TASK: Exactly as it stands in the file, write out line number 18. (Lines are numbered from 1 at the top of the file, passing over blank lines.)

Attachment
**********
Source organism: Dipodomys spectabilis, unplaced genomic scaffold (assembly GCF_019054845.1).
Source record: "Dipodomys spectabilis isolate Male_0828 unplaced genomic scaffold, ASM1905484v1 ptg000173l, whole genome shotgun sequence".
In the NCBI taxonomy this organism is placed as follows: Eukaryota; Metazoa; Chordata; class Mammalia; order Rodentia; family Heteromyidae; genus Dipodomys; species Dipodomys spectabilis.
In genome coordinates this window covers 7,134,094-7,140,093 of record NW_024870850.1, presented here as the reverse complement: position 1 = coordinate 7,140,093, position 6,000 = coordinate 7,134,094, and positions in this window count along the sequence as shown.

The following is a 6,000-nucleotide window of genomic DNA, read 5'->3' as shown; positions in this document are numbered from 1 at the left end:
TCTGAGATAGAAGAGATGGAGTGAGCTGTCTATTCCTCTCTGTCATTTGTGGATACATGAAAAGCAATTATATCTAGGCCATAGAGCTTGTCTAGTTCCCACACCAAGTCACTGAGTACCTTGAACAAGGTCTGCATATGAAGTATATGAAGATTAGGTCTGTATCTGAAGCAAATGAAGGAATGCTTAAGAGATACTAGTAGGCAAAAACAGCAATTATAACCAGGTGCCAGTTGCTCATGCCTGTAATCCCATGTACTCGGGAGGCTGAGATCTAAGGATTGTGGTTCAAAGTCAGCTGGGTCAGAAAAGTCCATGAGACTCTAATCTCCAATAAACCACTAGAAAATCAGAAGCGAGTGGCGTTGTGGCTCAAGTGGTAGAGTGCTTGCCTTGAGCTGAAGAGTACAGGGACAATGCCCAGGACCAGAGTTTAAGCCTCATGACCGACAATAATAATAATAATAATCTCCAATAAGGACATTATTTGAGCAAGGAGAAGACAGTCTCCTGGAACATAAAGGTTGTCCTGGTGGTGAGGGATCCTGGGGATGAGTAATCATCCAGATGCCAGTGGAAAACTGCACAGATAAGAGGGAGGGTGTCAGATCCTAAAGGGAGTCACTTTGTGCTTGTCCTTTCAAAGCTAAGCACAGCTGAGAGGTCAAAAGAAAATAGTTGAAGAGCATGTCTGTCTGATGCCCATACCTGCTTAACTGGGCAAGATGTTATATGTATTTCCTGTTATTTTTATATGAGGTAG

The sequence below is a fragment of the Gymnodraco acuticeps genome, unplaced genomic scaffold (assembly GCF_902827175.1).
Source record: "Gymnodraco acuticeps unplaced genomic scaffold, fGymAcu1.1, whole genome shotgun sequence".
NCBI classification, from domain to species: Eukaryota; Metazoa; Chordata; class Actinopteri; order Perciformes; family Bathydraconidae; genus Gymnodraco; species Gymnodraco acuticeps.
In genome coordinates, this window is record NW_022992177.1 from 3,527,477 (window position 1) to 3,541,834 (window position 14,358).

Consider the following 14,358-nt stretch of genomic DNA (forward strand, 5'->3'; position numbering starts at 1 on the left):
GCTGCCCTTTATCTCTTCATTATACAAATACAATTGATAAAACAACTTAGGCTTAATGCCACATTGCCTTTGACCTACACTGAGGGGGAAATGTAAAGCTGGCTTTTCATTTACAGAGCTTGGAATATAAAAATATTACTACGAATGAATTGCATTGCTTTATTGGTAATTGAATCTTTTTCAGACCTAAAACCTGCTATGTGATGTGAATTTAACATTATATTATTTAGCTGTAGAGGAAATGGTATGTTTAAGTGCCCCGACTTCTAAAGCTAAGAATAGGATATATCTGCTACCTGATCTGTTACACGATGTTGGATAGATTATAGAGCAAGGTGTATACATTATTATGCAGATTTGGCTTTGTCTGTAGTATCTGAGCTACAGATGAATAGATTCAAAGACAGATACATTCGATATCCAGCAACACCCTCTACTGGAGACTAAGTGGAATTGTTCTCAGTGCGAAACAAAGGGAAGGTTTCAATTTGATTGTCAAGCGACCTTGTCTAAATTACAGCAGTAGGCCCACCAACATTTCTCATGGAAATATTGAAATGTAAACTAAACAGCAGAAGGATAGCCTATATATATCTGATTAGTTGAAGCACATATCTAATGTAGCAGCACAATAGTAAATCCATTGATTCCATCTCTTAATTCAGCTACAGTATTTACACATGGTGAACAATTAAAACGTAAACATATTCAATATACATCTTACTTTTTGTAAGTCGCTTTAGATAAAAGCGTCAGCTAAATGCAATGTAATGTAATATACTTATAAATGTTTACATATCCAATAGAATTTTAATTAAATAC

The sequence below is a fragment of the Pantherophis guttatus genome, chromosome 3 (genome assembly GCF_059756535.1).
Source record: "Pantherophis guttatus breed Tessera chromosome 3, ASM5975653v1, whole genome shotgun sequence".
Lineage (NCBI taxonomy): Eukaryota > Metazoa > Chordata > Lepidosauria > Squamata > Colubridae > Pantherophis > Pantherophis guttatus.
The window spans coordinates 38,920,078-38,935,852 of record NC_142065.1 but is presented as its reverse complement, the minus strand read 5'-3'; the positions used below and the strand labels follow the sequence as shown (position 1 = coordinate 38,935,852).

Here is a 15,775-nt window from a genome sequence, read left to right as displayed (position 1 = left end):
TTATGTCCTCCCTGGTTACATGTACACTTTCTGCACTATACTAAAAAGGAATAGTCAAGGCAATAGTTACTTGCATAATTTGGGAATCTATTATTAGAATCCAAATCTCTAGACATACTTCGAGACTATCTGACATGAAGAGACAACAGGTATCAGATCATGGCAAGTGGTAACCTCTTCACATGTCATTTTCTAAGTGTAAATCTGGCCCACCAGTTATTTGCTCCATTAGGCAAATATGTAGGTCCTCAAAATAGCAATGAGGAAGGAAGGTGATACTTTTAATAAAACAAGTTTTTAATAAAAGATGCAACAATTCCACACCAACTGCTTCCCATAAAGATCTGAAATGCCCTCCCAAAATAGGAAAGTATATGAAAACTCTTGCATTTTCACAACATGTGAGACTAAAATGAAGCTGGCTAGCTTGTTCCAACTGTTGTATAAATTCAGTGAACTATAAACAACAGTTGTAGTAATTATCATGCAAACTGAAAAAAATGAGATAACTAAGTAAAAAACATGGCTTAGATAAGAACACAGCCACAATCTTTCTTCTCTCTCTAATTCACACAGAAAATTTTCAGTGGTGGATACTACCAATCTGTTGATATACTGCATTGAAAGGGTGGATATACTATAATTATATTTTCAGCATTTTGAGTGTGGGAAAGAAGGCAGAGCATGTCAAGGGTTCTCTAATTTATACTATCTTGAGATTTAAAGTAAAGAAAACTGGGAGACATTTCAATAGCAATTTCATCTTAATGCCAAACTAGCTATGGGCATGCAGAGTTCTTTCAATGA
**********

TTATGTCCTCCCTGGTTACATGTACACTTTCTGCACTATACTAAAAAGGAATAGTCAAGGCAATAGTTACTTGCATAATTTGGGAATCTATTATTAGAATCCAAATCTCTAGACATACTTCGAGACTATCTGACATGAAGAGACAACAGGTATCAGATCATGGCAAGTGGTAACCTCTTCACATGTCATTTTCTAAGTGTAAATCTGGCCCACCAGTTATTTGCTCCATTAGGCAAATATGTAGGTCCTCAAAATAGCAATGAGGAAGGAAGGTGATACTTTTAATAAAACAAGTTTTTAATAAAAGATGCAACAATTCCACACCAACTGCTTCCCATAAAGATCTGAAATGCCCTCCCAAAATAGGAAAGTATATGAAAACTCTTGCATTTTCACAACATGTGAGACTAAAATGAAGCTGGCTAGCTTGTTCCAACTGTTGTATAAATTCAGTGAACTATAAACAACAGTTGTAGTAATTATCATGCAAACTGAAAAAAATGAGATAACTAAGTAAAAAACATGGCTTAGATAAGAACACAGCCACAATCTTTCTTCTCTCTCTAATTCACACAGAAAATTTTCAGTGGTGGATACTACCAATCTGTTGATATACTGCATTGAAAGGGTGGATATACTATAATTATATTTTCAGCATTTTGAGTGTGGGAAAGAAGGCAGAGCATGTCAAGGGTTCTCTAATTTATACTATCTTGAGATTTAAAGTAAAGAAAACTGGGAGACATTTCAATAGCAATTTCATCTTAATGCCAAACTAGCTATGGGCATGCAGAGTTCTTTCAATGA